The Power of Love

I finally had my first class last night, and i really enjoyed it.  I am often skeptical of historical study, not in exegesis per say, but in the post-biblical world.  This is because i feel that tradition is often held too highly, sometimes even to the point of being equal to scripture.  However, a lot of my fears were lessened greatly when during the initial hour we talked about the rationale for study church history.

One of the reasons for studying church history was to help us learn from our past mistakes and successes.  My professor pointed out how foolish it would be of us to not learn from our past so that we can be all that God can make us as a body today.  I had always heard this line of thought in regards to theological discussions, and i felt that it was at times nothing more than a trump card for the weaker position.

However, my view of this rationale changed later in the lecture.  We were talking about why the church exploded initially, and about the Roman Empire in which it grew.  The Empire was powerful, impersonal, and cold.  It didn’t feel like a home, but something to obey and fear.  Into this context the early church was born, preaching a message of a loving father who wanted to interact with these gentiles intimately.  The idea of a loving, benevolent authority and community resonated within these love-starved people.  Persecution came after the obscure “Jewish” sect had been growing rapidly, but that only caused them to fall to their knees and seek intimacy with their loving father even more, and empowered by His love they went on to grow even more, until less than 50 after the heavy persecutions began they “conquered” this great Roman Empire.

This stuff made me realize that history helps us learn how to do ministry, not just to justify our systematic theologies.  These were real Christians, and we can learn from them by “exegeting the church” to see how Christ would have us live today.

The applications of this excursion into church history are 1) When we love, we grow (Jn 13:34-35), 2) Love, real love, is worth dying for (1 Jn 3:16), and 3) Love conquers all (1 Cor 13:13).  This lesson has helped make concrete for me the fact that the scriptures attached aren’t just rational propositions, or life-guiding principles, but are real truths that history demonstrates to be true.  Christianity is more than a system of belief, it is something more valuable than my life.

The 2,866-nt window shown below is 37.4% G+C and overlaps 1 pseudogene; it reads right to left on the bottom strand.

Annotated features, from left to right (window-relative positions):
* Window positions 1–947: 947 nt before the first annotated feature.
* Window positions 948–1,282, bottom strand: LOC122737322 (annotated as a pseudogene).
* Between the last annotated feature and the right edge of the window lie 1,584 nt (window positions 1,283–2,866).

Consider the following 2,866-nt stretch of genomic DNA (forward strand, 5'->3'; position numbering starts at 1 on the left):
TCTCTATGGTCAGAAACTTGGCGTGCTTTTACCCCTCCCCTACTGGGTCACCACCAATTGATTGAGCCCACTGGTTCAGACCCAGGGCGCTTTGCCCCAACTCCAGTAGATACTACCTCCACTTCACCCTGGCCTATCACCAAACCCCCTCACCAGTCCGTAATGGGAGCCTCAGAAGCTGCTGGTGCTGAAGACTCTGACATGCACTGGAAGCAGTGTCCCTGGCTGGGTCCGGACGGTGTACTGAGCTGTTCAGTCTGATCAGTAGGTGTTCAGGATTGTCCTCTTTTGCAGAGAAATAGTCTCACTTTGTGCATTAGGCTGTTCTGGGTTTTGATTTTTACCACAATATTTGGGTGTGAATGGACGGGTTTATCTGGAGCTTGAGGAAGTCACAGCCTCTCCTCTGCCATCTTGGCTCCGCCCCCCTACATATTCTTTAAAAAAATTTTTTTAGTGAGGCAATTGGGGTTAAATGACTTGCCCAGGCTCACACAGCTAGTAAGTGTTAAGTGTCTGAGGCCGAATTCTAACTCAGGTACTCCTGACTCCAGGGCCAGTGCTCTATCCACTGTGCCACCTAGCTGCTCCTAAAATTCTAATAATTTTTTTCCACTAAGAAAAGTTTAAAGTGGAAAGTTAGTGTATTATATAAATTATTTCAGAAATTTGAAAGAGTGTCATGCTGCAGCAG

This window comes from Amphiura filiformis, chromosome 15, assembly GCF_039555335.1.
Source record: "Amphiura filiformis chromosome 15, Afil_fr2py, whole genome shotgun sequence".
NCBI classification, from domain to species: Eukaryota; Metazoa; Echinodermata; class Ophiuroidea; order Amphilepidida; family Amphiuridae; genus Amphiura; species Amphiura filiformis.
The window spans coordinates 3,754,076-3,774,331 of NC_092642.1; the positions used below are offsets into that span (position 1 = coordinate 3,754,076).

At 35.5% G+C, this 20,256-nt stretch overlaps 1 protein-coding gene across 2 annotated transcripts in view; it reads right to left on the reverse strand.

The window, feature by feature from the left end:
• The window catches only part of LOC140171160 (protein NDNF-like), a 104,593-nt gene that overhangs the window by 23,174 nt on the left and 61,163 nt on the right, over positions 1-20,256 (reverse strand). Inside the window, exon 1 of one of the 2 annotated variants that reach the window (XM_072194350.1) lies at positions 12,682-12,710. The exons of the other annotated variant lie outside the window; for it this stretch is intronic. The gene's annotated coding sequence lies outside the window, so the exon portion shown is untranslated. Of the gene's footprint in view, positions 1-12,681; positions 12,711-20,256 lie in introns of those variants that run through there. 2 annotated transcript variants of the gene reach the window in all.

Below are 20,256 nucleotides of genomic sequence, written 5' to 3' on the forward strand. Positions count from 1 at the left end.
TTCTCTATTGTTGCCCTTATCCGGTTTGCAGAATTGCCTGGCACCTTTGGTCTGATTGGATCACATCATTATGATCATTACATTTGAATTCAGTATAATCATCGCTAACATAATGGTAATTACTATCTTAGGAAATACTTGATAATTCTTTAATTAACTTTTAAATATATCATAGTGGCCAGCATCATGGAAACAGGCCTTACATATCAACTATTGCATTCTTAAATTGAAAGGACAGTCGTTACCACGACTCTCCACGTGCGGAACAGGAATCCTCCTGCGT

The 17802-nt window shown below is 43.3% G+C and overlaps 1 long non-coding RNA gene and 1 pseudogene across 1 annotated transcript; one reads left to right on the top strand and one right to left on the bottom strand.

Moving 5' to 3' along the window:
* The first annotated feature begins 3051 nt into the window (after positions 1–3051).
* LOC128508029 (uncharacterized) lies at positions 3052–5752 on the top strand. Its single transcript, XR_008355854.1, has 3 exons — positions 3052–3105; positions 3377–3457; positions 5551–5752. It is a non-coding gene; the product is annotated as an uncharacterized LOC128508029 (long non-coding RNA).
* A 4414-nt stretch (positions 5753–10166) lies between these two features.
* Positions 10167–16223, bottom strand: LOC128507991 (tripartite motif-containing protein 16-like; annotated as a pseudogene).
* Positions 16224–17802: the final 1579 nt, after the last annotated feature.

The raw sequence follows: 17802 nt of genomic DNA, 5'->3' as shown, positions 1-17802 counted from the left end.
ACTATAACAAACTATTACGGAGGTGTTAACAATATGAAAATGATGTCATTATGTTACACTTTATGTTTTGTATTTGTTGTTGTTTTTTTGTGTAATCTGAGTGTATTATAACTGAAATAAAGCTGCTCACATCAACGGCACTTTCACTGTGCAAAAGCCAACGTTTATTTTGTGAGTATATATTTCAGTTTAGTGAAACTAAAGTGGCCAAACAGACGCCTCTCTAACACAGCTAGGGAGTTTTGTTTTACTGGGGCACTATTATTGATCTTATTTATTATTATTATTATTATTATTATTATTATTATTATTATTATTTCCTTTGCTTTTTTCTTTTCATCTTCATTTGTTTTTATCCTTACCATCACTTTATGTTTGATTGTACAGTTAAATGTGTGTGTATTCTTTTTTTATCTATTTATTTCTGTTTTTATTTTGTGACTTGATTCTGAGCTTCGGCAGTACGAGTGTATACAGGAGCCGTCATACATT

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3 responses to “The Power of Love

  1. Derek,

    I appreciate the reasons you give for the necessity of studying church history. Yet, I have this one consideration, is it possible to simply look at what the church is/was in Scripture, who Jesus is/was, and who we are in the new reality of being in Christ and just focus on that? And, if we do that, then wouldn’t we not repeat the things that the church got into? Is this simply too naive? Furthermore, now that I’m thinking about it, is my view already tainted because I cannot fully differntiate what I see in Scripture from what I know from church history? Anyway, we could dialogue more on this issue, but these are some initial thoughts.

    Aaron

  2. Aaron, thanks for the quick reply. Let me see if i can give you a little of what i will call “Kettler-speak (my prof),” as well as my own musings. Check out my new post to see my response, as it was too long to be a comment reply.

  3. I’m enjoying reading about your discoveries. Chesterton once wrote that tradition is a democracy in which the dead have a vote. So, history can become a way of learning about those Christians who are also members of Christ’s body – even though they no longer walk upon the earth.
    Fred

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